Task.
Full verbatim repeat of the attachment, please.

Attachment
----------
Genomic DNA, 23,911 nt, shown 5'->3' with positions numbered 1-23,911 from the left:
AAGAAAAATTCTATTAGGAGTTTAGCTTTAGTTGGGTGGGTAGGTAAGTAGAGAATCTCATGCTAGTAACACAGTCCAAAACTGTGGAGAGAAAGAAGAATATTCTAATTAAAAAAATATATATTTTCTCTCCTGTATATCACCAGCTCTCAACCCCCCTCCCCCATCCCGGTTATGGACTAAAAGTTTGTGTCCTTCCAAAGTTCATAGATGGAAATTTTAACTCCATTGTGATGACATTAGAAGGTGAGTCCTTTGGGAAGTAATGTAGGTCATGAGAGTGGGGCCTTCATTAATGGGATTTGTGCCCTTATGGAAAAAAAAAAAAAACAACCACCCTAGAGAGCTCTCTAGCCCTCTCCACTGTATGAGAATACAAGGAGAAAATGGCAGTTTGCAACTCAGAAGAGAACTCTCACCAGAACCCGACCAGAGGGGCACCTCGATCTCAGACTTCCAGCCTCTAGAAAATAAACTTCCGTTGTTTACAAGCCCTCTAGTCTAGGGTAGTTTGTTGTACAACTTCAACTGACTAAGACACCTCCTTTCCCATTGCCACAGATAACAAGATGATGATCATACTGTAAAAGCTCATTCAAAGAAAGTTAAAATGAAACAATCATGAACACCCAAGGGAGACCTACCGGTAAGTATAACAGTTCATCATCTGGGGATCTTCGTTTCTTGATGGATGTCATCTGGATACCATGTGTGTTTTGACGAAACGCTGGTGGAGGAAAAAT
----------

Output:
Genomic DNA, 23,911 nt, shown 5'->3' with positions numbered 1-23,911 from the left:
AAGAAAAATTCTATTAGGAGTTTAGCTTTAGTTGGGTGGGTAGGTAAGTAGAGAATCTCATGCTAGTAACACAGTCCAAAACTGTGGAGAGAAAGAAGAATATTCTAATTAAAAAAATATATATTTTCTCTCCTGTATATCACCAGCTCTCAACCCCCCTCCCCCATCCCGGTTATGGACTAAAAGTTTGTGTCCTTCCAAAGTTCATAGATGGAAATTTTAACTCCATTGTGATGACATTAGAAGGTGAGTCCTTTGGGAAGTAATGTAGGTCATGAGAGTGGGGCCTTCATTAATGGGATTTGTGCCCTTATGGAAAAAAAAAAAAAACAACCACCCTAGAGAGCTCTCTAGCCCTCTCCACTGTATGAGAATACAAGGAGAAAATGGCAGTTTGCAACTCAGAAGAGAACTCTCACCAGAACCCGACCAGAGGGGCACCTCGATCTCAGACTTCCAGCCTCTAGAAAATAAACTTCCGTTGTTTACAAGCCCTCTAGTCTAGGGTAGTTTGTTGTACAACTTCAACTGACTAAGACACCTCCTTTCCCATTGCCACAGATAACAAGATGATGATCATACTGTAAAAGCTCATTCAAAGAAAGTTAAAATGAAACAATCATGAACACCCAAGGGAGACCTACCGGTAAGTATAACAGTTCATCATCTGGGGATCTTCGTTTCTTGATGGATGTCATCTGGATACCATGTGTGTTTTGACGAAACGCTGGTGGAGGAAAAAT